BBB Warns: Don’t Fall for ‘Free Grants’ Offers

  
     
April 12, 2009
It’s not too late! You, too, can benefit from the president’s plan to stimulate the economy! Millions in free government grants are awaiting your request! All you have to do is …

Sound too good to be true? As the late Paul Harvey would say, here’s the rest of the story.

Ever since the economic stimulus package was signed off by President Obama, scam artists far and wide have jumped at the opportunity to boost their own ill-gotten profits via online ads and e-mails promising to help you tap into this veritable gold mine.

All of us have been targeted with e-mails touting huge government grants to be had for the asking and it’s hard not to miss ads promising “free grants on popular Web sites such as Facebook.

You may have even been tempted to respond. Nationwide, thousands upon thousands have just that. In the last two months, the Better Business serving northern Colorado and greater Wyoming has received more than 298 complaints and 1,682 inquiries regarding companies offering help getting stimulus grand funds.

What kind of help do they offer? Many will send you a “free” CD packed with information on available grants and how to apply for them. One local consumer thought the $1.99 shipping fee for a “free CD” was minimal for what he would receive in return: grants worth thousands. What he failed to read was the fine print that stated that by ordering the CD, he was agreeing to a monthly membership fee.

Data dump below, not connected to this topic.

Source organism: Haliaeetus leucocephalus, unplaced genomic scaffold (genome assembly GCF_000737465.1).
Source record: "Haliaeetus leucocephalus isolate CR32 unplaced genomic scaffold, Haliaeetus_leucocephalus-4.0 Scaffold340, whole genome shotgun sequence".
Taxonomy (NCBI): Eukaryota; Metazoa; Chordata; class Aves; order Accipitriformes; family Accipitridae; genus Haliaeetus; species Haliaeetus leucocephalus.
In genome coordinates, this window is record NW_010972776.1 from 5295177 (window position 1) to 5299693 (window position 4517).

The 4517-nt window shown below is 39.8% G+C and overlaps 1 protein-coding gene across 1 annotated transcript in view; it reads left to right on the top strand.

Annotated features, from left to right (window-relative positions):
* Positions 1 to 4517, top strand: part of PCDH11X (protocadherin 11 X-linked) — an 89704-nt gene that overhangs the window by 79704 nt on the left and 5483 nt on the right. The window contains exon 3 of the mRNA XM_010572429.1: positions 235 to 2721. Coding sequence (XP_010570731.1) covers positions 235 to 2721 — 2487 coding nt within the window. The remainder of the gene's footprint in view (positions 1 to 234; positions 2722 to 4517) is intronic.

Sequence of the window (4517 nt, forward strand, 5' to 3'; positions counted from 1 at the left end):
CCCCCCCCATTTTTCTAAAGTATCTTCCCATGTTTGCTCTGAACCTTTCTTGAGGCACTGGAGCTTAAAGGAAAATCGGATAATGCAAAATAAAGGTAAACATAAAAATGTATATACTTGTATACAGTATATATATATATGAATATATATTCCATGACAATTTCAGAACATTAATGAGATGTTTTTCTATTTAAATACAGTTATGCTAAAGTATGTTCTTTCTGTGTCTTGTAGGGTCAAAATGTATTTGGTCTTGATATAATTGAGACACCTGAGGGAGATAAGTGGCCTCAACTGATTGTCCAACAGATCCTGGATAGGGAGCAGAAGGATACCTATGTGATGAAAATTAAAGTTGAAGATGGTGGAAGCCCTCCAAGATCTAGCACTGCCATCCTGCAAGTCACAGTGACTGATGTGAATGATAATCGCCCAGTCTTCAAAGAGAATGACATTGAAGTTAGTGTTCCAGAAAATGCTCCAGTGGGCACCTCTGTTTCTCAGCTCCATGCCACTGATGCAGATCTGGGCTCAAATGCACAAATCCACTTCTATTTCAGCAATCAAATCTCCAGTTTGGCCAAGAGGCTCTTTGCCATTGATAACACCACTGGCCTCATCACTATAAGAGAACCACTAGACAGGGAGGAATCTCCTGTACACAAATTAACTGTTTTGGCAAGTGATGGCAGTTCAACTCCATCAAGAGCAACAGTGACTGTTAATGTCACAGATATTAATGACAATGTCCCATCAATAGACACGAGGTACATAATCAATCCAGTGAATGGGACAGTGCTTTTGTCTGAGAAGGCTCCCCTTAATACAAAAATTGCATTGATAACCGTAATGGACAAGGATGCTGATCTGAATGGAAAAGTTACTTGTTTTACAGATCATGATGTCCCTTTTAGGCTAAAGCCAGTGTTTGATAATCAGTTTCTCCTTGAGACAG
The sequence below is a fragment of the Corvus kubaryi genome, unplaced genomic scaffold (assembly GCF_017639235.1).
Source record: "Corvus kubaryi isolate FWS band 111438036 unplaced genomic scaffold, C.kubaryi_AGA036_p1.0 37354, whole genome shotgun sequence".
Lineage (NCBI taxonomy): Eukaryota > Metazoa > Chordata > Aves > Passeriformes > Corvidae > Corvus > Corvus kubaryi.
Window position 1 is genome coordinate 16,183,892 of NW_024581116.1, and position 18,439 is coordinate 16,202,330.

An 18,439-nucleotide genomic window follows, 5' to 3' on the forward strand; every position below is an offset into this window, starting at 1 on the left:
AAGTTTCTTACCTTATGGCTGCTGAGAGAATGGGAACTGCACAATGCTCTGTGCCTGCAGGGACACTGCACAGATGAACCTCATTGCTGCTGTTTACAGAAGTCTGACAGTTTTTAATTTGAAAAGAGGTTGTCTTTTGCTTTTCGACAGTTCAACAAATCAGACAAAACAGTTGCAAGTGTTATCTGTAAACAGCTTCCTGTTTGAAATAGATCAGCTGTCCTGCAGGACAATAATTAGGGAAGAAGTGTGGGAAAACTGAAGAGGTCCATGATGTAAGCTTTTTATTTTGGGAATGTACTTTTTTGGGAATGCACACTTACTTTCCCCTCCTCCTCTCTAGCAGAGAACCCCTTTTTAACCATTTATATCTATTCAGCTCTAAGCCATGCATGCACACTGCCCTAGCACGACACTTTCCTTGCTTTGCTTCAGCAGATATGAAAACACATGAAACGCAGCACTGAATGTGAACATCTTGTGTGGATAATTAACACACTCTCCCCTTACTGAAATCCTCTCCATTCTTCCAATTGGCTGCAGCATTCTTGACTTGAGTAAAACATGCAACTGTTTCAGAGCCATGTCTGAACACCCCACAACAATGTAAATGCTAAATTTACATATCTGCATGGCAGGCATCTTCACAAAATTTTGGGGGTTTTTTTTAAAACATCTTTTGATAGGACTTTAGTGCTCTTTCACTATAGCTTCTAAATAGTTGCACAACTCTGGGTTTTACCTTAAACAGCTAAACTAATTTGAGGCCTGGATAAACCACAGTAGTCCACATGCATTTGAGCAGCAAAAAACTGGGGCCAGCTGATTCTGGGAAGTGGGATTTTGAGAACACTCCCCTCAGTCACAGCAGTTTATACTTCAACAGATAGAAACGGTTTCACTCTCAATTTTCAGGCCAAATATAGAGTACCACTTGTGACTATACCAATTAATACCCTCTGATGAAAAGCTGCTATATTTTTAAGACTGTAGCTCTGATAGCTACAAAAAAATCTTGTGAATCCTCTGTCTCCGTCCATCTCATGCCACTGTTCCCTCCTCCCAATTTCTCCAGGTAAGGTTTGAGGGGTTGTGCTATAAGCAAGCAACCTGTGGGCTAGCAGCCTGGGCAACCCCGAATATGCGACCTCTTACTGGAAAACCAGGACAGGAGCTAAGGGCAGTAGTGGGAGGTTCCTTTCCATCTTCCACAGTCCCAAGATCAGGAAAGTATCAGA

When he reconsidered his actions and called the company, which has several aliases, he couldn’t reach a live voice, only a recording.

So he asked his credit-card company to remove the charge. Six days later another charge, a $94.81 “membership fee,” appeared on his statement. His only recourse was to cancel his credit card and request a new one.

This particular grant scam has many different disguises and is not always tied into the stimulus package. Some offer information on “free” education grants, business grants and even personal grants — all for a minimum shipping charge and monthly membership fee.

While it’s true that the Federal government awards billions of dollars in grants, most are designated to help students pay for college, to help businesses in specific industries and for research. Grant information — available at no cost whatsoever and with no strings attached — is available at www.grants.govwww.studentaid.ed.govwww.govbenefits.gov and www.sba.gov.

Before providing bank or credit card information to any business you’re considering doing business with, request a BBB Business Reliability Report at wynco.bbb.org.

Start With Trust. Check out the BBB blog and find reliable consumer tips, information and alerts at wynco.bbb.org or call 470-484-1348 or 800-564-0371.